Saving Lives through Organ Donation

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April is National Donate Life Month. Learn one family’s experience and how you can register to be an organ, eye, or tissue donor. Pictured, Nancy Noon and her daughter Robyn Agnew.

Robyn Agnew, a certified nurse midwife at Kaiser Permanente Fresno, wasn’t with her mom when she passed away from a massive stroke in Lake Tahoe.

But she was able to stay by her bedside afterward, as hospital staff prepared to respectfully recover her 79-year-old mom’s organs in hopes of saving other lives.

The experience left Agnew wanting to raise awareness about organ donation, along with a desire to encourage others to sign themselves up.

According to Donor Network West, 1 organ donor can save up to 8 lives through donation and heal as many as 75 lives through eye and tissue donation.

A Final Goodbye

Nancy Noon on one of her many ski trips.

Agnew’s mom, Nancy Noon, was an avid skier, world traveler, and grandmother of 7. In February, she went on a ski trip to Lake Tahoe with her husband, Trey, to celebrate their 34-year wedding anniversary.

She was on her third run of the day, at the top of Heavenly Valley, when she told Trey that he needed to get her off the mountain right away. Noon, who was a critical care nurse for 40 years, knew something wasn’t right, Agnew said. Trey, a retired firefighter, took one look at his wife and asked if she was having a stroke.

“My mom looked at him and said, ‘I’m so sorry,’” Agnew said. “He laid her down and held her in his arms until the helicopter arrived.”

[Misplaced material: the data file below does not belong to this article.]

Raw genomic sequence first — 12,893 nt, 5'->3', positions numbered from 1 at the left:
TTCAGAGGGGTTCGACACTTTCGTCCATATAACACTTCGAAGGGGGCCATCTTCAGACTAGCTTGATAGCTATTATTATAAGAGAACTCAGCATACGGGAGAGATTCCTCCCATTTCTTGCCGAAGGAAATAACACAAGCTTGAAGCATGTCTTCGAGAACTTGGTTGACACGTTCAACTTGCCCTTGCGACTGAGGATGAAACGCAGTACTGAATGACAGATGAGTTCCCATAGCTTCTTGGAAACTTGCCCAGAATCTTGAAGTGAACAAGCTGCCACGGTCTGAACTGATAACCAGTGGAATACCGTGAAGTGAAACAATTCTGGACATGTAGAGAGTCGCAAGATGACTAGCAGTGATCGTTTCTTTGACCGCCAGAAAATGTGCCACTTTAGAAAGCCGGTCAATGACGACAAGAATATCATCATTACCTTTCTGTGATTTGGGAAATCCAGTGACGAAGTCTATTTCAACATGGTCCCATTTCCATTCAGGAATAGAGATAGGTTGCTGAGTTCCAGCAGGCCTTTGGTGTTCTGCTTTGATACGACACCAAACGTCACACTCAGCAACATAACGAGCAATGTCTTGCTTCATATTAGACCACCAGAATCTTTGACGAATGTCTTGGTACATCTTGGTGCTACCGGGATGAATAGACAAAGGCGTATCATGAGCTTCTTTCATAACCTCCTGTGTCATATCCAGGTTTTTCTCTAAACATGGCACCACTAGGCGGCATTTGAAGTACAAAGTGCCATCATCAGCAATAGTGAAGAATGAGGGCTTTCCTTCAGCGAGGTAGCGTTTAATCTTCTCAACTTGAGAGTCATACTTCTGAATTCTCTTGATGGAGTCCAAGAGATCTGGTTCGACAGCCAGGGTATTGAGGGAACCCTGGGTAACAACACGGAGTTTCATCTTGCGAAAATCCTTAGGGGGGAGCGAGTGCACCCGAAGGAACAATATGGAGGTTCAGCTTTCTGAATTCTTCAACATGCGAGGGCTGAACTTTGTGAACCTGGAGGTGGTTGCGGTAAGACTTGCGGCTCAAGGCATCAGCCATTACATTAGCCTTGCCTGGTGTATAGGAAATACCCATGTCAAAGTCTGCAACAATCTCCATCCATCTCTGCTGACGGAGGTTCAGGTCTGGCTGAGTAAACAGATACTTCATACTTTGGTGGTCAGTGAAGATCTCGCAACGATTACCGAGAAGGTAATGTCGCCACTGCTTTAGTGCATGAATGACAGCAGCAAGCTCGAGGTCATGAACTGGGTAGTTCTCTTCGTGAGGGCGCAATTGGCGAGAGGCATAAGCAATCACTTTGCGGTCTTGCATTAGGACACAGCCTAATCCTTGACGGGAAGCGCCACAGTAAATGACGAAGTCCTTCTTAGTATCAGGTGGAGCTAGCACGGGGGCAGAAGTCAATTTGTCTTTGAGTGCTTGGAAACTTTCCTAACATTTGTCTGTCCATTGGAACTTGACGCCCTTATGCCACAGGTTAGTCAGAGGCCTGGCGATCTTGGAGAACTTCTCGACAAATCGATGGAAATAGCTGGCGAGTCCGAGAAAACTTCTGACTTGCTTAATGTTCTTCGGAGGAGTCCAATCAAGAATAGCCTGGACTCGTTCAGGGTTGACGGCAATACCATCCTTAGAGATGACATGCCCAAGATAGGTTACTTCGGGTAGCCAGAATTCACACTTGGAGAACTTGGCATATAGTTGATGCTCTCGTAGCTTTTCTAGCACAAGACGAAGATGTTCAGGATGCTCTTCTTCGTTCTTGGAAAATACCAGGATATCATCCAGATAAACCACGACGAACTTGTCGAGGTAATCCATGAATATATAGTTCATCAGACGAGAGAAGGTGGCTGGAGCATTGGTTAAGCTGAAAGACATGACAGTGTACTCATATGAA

It only took 12 minutes to get Nancy Noon to Renown Hospital in Reno, but a massive stroke had left her with no hope for recovery and on life support. Officials with Donor Network West approached Trey about the possibility of organ donation.

Agnew said her mom was a staunch supporter of organ donation and had previously told her family she wanted to participate. Knowing her wishes, the family agreed to the donation.

Agnew and her family stayed with Nancy Noon at the hospital over the next 4 days. On the day of the surgery, Agnew walked alongside her mom as she was wheeled down a long hallway, where 50 nurses were standing at attention, lining both sides.

Known as the Honor Walk — a symbolic way of honoring organ donors as they are wheeled into surgery — the sight left Agnew overcome with emotion.

“It was the most beautiful thing I had ever seen. I leaned down and said my final goodbye to Mom.”

A Life Gone But 2 More Saved

Recently, a letter from Donor Network West arrived at Trey Noon’s house in San Jose. It said one person received a kidney and liver from Nancy Noon and her other kidney went to a second person, adding extensive years onto their lives. Her lungs were donated to research.

Agnew said hearing her mom’s organs saved 2 other people was life-changing for her.

She is speaking at a Donor Network West meeting soon and will share the story of her mom’s organ donation, hoping she can encourage others to register.

“I want to do something that honors my mom,” Agnew said. “It’s just so satisfying to know she saved 2 other lives.”

For more information about organ donation and how to register, visit Donor Network West.

 

Discussion2 Comments

  1. Robyn-
    I’m sorry for the loss of your mother. Blessings to you and your family for the decision to donate her organs. She saved two other lives and those lives have/will touch countless others. I speak from personal experience, as an organ recipient. Later this year I will be celebrating 25 years since receiving a simultaneous pancreas/kidney transplant. These last 25 years have been remarkable in more ways then I can put into words. Not a day goes by that I don’t think about and feel gratitude for my donor and her family for the decision they made in their time of greatest sorrow. Thank you!

  2. What a wonderful, loving, and bittersweet story. How courageous — thank you so very much for sharing. I am a transplant recipient and am blessed every day that my friend was caring and generous and willing to donate a kidney to me.

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